Florida Amendment 2 marijuana legislation is in the news and some cities and counties are taking a Well, ‘Not Yet,’ Anyway attitude as they wait to see what happens in the state of Florida.
Since the late twentieth century, over half of the states in the U.S. passed initiatives that either decriminalized or legalized marijuana for various purposes. With each election, more and more voters head to the polls to vote upon marijuana measures. In fact during the 2016 election, 9 states considered proposals for expanded access to marijuana, both for recreational and medical use. Florida, one of these 9 states, voted upon broadening access to medical marijuana through an amendment to their state constitution, known as Florida Amendment 2. Florida’s citizens overwhelmingly supported the measure with 71% of the vote. So now that Floridians enacted Amendment 2, what happens next? Florida’s state and local governments must get to work.
Prior to the November election, a limited medical marijuana law existed in the state of Florida. Essentially patients with extreme medical conditions could purchase and use either the weakest (low THC level) or non-smoked forms of marijuana through a prescription from their doctors. Conditions covered by the 2014 law included cancer, epilepsy, chronic seizures, and chronic muscle spasms. The law then expanded earlier in 2016 to include the treatment of patients suffering from terminal conditions with stronger (higher THC level) marijuana.
Florida Amendment 2 passage
With the passage of Amendment 2, access to medical marijuana for Floridians broadened even further. Individuals suffering from “debilitating medical conditions” can now take medical marijuana if it has been proven to help alleviate symptoms and their physician believes the benefits outweigh the risks of beginning a marijuana regimen. This means that Florida will need more dispensaries for marijuana, as the number of patients using the drug for medical purposes is expected to dramatically increase. The amendment tasks the state’s Department of Health and the legislature with developing rules and regulations for ensuring that marijuana is only given to patients with a proven need, and not end up in the hands of individuals without approved medical conditions. The amendment provides 6 months for the development of regulations and procedures, and asks that prescription identification cards for accessing medical marijuana be available within 9 months of the November election.
The necessary processes and regulations for medical marijuana distribution vary. The legislature must consider how to regulate who receives medical marijuana identification cards, how to ensure that those cards come from licensed, trained physicians, and how to conduct background checks to make sure that people buying marijuana are actual patients or their identified caregivers. Additionally, the amendment requires the regulation of new dispensaries throughout the state, including the proper location of such businesses and the security required for them. This aspect is the primary place where local governments come in. They must determine how and where the new dispensaries will be located within their districts so as to effectively provide medical marijuana, but also limit the risk of marijuana being sold to the wrong people.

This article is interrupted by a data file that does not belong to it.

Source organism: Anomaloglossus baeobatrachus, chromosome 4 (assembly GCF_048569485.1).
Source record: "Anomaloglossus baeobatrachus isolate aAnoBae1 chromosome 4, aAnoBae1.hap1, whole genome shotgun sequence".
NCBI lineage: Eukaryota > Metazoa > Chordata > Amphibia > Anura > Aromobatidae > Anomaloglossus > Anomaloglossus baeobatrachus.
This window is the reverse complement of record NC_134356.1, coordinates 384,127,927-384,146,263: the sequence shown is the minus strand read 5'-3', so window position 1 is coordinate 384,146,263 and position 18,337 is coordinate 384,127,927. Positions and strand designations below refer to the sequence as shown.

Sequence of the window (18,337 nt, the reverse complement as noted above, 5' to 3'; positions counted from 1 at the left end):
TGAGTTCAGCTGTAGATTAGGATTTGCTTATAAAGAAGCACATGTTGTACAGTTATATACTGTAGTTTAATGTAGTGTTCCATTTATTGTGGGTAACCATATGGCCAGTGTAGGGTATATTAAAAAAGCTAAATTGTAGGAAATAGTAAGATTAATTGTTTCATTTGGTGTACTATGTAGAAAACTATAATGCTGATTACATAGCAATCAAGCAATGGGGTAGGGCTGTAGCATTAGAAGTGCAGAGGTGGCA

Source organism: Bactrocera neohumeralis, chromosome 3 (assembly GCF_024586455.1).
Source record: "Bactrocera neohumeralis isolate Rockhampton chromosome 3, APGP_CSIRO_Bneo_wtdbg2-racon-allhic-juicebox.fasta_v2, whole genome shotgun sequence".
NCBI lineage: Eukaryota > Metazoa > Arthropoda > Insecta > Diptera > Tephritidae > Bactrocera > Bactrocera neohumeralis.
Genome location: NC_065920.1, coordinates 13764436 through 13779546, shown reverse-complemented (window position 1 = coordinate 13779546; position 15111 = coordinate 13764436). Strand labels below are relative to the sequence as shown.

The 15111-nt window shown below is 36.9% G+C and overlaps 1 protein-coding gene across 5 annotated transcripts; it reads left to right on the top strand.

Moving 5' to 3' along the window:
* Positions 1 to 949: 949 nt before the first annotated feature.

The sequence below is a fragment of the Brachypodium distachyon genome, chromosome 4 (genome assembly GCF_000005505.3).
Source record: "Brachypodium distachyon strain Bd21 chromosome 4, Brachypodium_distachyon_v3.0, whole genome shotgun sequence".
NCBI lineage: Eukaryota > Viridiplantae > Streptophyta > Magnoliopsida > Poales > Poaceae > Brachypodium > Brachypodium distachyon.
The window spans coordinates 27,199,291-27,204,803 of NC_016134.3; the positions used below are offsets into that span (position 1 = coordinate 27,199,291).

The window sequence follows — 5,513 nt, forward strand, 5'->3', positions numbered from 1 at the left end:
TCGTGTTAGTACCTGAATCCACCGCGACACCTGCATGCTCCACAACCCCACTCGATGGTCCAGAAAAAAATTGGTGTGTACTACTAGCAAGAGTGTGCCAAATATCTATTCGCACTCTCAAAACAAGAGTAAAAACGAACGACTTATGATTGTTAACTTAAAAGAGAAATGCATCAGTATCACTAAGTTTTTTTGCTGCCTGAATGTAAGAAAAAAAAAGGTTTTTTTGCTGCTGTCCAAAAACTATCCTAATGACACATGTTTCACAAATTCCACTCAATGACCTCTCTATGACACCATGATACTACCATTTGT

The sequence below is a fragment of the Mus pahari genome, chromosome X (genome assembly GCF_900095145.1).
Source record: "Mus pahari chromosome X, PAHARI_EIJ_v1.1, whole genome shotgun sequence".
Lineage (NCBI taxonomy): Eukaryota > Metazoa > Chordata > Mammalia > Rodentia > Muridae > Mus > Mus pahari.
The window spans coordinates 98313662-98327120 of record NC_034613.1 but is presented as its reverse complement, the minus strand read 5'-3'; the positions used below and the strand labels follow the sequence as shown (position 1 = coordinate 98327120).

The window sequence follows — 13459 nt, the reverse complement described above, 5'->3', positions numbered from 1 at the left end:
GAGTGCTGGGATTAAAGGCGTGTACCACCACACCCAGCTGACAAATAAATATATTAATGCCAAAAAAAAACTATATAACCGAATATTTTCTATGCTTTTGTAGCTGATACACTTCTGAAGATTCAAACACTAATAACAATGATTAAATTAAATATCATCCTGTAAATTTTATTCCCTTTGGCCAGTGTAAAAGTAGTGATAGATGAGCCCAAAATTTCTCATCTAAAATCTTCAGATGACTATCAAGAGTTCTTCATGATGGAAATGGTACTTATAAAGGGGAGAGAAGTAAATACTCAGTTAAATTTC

Local Governments React to Florida Amendment 2
So how have local governments addressed these considerations so far? Many cities and counties decided to place temporary moratoriums on the development of medical marijuana facilities in their areas. Isn’t that going against the amendment, you might ask? Well considering the fact that the amendment did not provide specifics on actually offering medical marijuana to a broader section of the public, many local governments feel they must wait to see what the state does first before trying to establish medical marijuana dispensaries in their districts. Thus the moratoriums represent no more than a holding position for local entities as they figure out the best way to implement the new law.
Pulling records from the local governments covered in the Voterheads database, a wide variety of cities and counties considered motions in relation to medical marijuana since the November 8th election. Thirty-seven local governments from our database reviewed proposals related to expanded use of medical marijuana. Of these, 31 local governments debated whether or not to have a moratorium. Of those entities considering a moratorium, 20 governments already passed a temporary moratorium, while the other 11 moratoriums remain under consideration. The temporary moratoriums vary in length, with half of the moratoriums lasting for 6 months, 5 for a year, and 2 for 8 and 9 months, respectively. Three local governments opted for the opposite approach and put shorter moratoriums in place, lasting 2-4 months, with the option to extend those as needed. Most of the ordinances include provisions allowing the commission or council to shorten the moratoriums as needed.
The Intent of Florida Amendment 2
The intent of Florida Amendment 2 is clear: expand access to medical marijuana for debilitating medical conditions in a safe and efficient way. Due to the fact that the amendment passed with a strong majority, the legislature and Department of Health appear to be moving quickly to develop the necessary regulations and processes needed to put the law into practice. Many local governments will enact their own ordinances once they know the nature of these regulations, and the combined efforts of state and local governments will hopefully provide relief to many of Florida’s medically ill constituents.
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Author Karl McCollester